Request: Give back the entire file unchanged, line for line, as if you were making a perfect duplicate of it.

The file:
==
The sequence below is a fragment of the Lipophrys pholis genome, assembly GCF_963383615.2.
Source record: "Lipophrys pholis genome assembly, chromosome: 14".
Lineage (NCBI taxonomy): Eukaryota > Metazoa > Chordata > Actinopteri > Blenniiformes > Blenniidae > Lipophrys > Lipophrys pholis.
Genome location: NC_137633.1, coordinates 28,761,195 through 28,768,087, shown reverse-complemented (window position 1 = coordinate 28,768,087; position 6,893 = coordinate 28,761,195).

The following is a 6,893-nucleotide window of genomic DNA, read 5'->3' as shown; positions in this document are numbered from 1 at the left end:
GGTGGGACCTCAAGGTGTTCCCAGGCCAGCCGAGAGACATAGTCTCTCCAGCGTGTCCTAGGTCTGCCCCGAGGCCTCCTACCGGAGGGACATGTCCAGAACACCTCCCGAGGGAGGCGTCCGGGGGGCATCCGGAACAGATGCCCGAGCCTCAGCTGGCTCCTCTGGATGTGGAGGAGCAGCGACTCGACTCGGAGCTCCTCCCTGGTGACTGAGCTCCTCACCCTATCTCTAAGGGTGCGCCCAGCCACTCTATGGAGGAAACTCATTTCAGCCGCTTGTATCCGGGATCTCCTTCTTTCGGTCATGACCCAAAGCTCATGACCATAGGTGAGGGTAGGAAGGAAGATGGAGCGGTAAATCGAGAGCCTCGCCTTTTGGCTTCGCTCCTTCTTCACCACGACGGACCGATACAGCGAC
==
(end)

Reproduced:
The sequence below is a fragment of the Lipophrys pholis genome, assembly GCF_963383615.2.
Source record: "Lipophrys pholis genome assembly, chromosome: 14".
Lineage (NCBI taxonomy): Eukaryota > Metazoa > Chordata > Actinopteri > Blenniiformes > Blenniidae > Lipophrys > Lipophrys pholis.
Genome location: NC_137633.1, coordinates 28,761,195 through 28,768,087, shown reverse-complemented (window position 1 = coordinate 28,768,087; position 6,893 = coordinate 28,761,195).

The following is a 6,893-nucleotide window of genomic DNA, read 5'->3' as shown; positions in this document are numbered from 1 at the left end:
GGTGGGACCTCAAGGTGTTCCCAGGCCAGCCGAGAGACATAGTCTCTCCAGCGTGTCCTAGGTCTGCCCCGAGGCCTCCTACCGGAGGGACATGTCCAGAACACCTCCCGAGGGAGGCGTCCGGGGGGCATCCGGAACAGATGCCCGAGCCTCAGCTGGCTCCTCTGGATGTGGAGGAGCAGCGACTCGACTCGGAGCTCCTCCCTGGTGACTGAGCTCCTCACCCTATCTCTAAGGGTGCGCCCAGCCACTCTATGGAGGAAACTCATTTCAGCCGCTTGTATCCGGGATCTCCTTCTTTCGGTCATGACCCAAAGCTCATGACCATAGGTGAGGGTAGGAAGGAAGATGGAGCGGTAAATCGAGAGCCTCGCCTTTTGGCTTCGCTCCTTCTTCACCACGACGGACCGATACAGCGAC